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Eurovision: From A to UK  
Mark Cook rounds up the 42 songs in this year's Eurovision Song Contest - starting with A, B, C...
Belgium's Eurovision entry

Bulgaria started the heats to choose it’s song on October 1 and last month, more than five months on, the final two entries – Sweden and Czech Republic – were selected.

As ever, with 42 countries (Georgia has withdrawn), they are a mixed bunch, though violins and women singing ballads seem to be big this year. And hopes are high – with good reason, of course – for the UK’s Jade who’ll be singing Andrew Lloyd Webber‘s “It’s My Time” on May 16.

The odds are supplied by Paddy Power, correct at 2nd April 2009.

Albania is always the first country to choose its song since the selection process is linked to a song festival, Festival i Kenges, that has run for the past 45 years. This year the jury chose strong-voiced 16-year-old Kejsi Tola with ‘Me enerr ne enderr’ (Take Me Into Your Dreams). Written by the same team that penned Albania’s most successful entry, which came 7th on the country’s debut in Istanbul in 2004, it is an up-tempo number with the now obligatory break in the middle.

It’s hard to find a native Andorran singer, so this year’s entrant, Susanna Georgi, hails from Denmark. Her song ‘La Teva Decisio’ (Get a Life) finds blonde Susanna with a guitar in an easy listening kind of style, and there’s a hint of Abba in the chorus. Andorra has yet to qualify for the big final, though came very close two years ago.

Sisters Inga and Anish Arshakyan have to follow a 4th place for Armenia last year. Their song seems to have three titles – Jan Jan/Nor Par/New Dance – and has a distinctive eastern, slightly Indian feel. They are the most popular folk singers in Armenia and there are some interesting-sounding instruments and a tight, infectious sound.

AySel, a pretty 19-year-old girl singing “Always” alongside a chap called Arash ,is the second-ever entry for Azerbaijan. It’s described as a romantic anthem in European style but with elements of Azeri musical culture, notably an instrument called  a “tar”. It’s good East-meets-West Europop, and it could do well.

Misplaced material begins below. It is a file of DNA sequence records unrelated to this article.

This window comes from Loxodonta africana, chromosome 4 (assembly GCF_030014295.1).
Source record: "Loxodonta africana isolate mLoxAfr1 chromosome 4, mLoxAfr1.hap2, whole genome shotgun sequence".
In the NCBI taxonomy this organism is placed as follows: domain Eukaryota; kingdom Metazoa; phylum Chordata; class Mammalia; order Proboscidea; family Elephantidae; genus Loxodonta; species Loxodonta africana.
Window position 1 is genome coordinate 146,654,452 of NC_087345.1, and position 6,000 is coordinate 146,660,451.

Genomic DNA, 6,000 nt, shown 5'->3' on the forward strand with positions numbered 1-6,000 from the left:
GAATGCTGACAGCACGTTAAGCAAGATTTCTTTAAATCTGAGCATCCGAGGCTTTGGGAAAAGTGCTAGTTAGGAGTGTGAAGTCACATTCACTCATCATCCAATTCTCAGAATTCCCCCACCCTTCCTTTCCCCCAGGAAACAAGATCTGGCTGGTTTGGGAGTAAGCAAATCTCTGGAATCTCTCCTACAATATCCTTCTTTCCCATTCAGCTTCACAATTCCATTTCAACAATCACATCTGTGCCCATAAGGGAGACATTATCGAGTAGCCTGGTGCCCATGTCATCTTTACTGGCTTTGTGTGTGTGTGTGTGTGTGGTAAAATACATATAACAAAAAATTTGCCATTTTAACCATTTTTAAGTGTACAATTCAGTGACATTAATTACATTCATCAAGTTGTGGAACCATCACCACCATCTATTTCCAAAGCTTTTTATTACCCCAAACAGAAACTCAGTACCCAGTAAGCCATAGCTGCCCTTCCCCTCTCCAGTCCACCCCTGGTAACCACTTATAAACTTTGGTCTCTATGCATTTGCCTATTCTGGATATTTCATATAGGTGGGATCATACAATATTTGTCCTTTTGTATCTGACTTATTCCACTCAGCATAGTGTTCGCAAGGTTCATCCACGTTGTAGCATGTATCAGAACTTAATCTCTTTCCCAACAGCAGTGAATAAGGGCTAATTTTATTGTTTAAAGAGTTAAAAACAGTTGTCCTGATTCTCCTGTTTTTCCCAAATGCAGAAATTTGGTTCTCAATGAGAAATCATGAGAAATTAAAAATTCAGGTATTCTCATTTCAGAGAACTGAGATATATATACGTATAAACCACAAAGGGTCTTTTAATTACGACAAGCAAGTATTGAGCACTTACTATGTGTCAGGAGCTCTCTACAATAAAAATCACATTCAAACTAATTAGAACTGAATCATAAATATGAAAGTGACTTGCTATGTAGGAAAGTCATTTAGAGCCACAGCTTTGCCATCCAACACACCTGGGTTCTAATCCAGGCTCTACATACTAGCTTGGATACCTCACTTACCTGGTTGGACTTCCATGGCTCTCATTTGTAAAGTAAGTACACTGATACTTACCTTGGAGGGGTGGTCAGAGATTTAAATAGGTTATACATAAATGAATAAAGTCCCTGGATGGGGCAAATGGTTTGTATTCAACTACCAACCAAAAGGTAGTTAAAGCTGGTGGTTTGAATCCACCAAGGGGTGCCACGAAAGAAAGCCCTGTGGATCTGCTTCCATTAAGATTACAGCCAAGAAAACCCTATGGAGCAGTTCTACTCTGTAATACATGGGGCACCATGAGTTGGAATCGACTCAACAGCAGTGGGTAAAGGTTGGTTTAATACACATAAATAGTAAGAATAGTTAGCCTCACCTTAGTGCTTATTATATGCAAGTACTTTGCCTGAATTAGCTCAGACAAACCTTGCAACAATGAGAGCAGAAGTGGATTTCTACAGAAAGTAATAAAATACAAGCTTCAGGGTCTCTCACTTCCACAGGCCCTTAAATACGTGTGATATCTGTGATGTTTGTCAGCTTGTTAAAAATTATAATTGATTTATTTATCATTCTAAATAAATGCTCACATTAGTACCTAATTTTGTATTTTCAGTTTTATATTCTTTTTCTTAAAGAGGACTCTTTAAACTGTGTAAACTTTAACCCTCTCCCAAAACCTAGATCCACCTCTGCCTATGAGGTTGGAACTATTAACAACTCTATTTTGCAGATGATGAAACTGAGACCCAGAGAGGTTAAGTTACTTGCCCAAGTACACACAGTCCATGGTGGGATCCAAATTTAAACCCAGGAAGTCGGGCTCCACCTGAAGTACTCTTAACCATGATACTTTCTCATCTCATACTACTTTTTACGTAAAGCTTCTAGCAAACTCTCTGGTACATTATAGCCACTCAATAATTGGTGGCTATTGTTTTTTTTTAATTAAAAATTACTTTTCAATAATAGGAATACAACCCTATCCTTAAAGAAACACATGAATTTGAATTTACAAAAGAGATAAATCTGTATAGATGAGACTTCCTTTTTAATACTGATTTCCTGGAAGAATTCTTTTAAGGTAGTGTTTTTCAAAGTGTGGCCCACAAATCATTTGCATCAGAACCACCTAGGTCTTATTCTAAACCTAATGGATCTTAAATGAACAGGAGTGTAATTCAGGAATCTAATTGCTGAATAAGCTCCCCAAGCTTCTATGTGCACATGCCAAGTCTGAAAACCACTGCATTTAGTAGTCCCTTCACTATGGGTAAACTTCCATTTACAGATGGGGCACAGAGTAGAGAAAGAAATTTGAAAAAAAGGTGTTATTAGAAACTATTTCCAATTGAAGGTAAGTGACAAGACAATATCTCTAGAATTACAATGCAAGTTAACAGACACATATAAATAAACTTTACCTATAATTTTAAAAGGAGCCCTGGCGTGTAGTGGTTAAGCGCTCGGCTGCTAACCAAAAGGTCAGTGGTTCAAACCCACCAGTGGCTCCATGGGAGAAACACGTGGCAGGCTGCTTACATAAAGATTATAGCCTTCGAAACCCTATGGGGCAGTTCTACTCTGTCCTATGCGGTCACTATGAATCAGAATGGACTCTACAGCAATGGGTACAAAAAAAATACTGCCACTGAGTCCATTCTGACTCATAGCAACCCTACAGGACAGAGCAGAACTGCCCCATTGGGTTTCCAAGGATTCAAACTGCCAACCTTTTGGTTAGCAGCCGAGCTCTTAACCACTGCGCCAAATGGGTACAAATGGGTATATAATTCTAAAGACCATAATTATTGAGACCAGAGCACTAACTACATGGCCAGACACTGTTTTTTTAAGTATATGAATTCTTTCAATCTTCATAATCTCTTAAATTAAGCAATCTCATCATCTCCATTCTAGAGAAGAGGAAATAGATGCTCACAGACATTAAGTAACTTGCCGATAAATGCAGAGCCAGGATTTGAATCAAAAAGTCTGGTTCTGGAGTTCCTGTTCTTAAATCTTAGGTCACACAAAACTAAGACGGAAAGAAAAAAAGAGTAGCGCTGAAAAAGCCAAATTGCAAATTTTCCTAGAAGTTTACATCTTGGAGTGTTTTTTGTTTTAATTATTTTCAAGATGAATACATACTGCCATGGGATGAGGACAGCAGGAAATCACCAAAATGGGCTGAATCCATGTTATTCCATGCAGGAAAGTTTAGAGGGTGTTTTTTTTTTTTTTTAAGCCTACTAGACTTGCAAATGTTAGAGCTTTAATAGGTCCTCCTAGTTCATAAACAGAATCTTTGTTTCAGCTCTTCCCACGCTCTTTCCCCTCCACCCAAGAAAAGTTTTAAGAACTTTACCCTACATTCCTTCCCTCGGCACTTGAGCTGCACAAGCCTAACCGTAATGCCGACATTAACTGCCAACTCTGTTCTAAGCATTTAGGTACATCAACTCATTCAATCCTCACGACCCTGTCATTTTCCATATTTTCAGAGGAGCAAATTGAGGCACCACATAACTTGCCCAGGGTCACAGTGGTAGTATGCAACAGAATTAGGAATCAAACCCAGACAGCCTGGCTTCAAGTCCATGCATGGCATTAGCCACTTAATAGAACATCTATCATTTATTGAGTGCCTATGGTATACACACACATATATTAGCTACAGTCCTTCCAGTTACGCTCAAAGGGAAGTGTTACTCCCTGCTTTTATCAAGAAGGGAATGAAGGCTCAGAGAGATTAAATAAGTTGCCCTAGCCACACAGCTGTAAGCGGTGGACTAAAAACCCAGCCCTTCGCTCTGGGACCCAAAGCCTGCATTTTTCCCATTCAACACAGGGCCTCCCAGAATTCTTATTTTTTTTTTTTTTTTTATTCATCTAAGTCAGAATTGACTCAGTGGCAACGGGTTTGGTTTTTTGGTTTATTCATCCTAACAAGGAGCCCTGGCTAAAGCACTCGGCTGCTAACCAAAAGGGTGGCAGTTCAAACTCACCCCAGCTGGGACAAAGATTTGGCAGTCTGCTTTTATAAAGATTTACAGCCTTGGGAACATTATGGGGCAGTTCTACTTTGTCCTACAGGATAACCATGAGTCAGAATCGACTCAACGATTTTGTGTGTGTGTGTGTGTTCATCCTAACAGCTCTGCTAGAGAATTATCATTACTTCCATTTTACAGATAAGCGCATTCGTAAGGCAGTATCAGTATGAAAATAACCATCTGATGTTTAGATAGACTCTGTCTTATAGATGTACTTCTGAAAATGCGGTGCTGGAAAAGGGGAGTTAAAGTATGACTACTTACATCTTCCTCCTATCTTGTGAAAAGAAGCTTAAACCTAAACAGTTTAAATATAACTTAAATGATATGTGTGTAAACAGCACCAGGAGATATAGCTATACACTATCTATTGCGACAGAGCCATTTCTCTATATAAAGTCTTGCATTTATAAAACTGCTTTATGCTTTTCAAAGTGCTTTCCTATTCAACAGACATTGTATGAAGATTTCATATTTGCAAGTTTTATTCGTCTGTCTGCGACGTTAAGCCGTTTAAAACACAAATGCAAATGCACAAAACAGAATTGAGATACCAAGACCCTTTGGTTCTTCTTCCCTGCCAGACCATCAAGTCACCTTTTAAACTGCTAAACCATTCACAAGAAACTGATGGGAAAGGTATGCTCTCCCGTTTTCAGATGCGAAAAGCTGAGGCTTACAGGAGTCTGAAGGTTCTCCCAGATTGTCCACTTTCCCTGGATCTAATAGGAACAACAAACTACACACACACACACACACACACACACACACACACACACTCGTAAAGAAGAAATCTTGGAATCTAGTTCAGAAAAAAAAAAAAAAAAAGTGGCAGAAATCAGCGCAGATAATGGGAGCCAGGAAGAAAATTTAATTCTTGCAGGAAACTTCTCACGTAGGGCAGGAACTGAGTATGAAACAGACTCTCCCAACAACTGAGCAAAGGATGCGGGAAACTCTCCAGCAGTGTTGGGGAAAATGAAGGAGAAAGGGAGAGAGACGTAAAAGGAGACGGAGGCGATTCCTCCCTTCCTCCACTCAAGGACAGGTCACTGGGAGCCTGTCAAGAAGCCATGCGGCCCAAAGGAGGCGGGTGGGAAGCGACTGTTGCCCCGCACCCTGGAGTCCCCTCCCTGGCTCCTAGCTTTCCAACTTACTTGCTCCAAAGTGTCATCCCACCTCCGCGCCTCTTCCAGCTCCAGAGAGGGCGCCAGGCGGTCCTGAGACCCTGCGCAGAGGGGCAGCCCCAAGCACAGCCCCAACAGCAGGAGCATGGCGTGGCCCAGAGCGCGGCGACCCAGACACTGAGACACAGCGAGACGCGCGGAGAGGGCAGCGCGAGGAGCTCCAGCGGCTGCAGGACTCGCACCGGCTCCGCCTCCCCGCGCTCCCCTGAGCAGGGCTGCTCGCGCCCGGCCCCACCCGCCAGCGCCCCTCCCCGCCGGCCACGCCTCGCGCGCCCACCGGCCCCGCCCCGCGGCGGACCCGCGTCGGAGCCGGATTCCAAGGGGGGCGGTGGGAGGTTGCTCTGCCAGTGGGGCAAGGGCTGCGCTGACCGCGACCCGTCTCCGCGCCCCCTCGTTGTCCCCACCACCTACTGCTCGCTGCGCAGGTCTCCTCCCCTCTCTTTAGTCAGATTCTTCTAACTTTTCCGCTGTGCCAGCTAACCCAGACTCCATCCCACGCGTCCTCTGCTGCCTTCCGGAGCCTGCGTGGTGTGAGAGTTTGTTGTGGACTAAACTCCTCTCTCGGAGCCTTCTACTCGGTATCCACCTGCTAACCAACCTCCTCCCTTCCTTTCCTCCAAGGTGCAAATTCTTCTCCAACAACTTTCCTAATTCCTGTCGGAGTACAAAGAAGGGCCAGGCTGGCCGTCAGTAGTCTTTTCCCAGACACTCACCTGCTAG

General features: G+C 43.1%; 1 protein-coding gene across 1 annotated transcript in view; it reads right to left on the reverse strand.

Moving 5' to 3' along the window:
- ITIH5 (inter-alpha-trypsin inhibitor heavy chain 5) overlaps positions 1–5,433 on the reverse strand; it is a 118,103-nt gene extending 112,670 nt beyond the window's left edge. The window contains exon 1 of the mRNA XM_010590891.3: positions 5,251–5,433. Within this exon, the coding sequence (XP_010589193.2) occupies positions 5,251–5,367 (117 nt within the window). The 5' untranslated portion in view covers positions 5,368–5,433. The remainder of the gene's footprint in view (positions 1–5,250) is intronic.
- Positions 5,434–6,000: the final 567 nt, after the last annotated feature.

Petr Elfimov sings ‘Eyes That Never Lie’. It’s been remixed and produced in Finland, which gives you the clue that it’s kinda rocky.

If you ever wondered what Elvis would sound like if he did Eurovision… A tribute to Mr P (ah, this is the stuff of Eurovision), ‘Copycat’ is sung by Patrick Ouchene and written by Jacques Duvall, who is best known, as all Francophiles will know, for the 1979 hit Le Banana Split.

The Balkans have become known for the moody, reflective ballad in Eurovision, but this is the only one in the contest this year. It’s highly fancied with its Soviet graphics backdrop and the Coldplay-influenced style of the band Regina.

All credit to Bulgaria for giving us something different and innovative every year. ‘Illusion’ is the song and the singer is male soprano Krassimir Avramov, who has lived and worked in the Us since 1999 and can cover four octaves.

Last year Croatia had a twinkly old geezer who got to the final. This year Igor Cukrov is yer man, with ‘Lijepa Tena’ (Beautiful Tena).

CYPRUS 150-1
A brother and sister combo represent Cyprus. She, Christine Metaxa, sings; he, brother Nikolas, a runner-up in their X Factor, wrote the song, ‘Firefly’. It’s a gentle ballad, and her voice is not strong, but in her semi-final you can guarantee 12 points from Greece and the UK’s North London Cypriot posse

Romano rap band offer something called Avon Romale, though the lyrics seem to be in nonsense English. There are violins (they really are big this year) and a man running around in a red superhero outfit.

Mark Cook (watching Eurovision since 1967)

Mark Cook is a journalist and theatre critic for the Guardian Guide and The Big Issue

Posted on: 2nd April 2009

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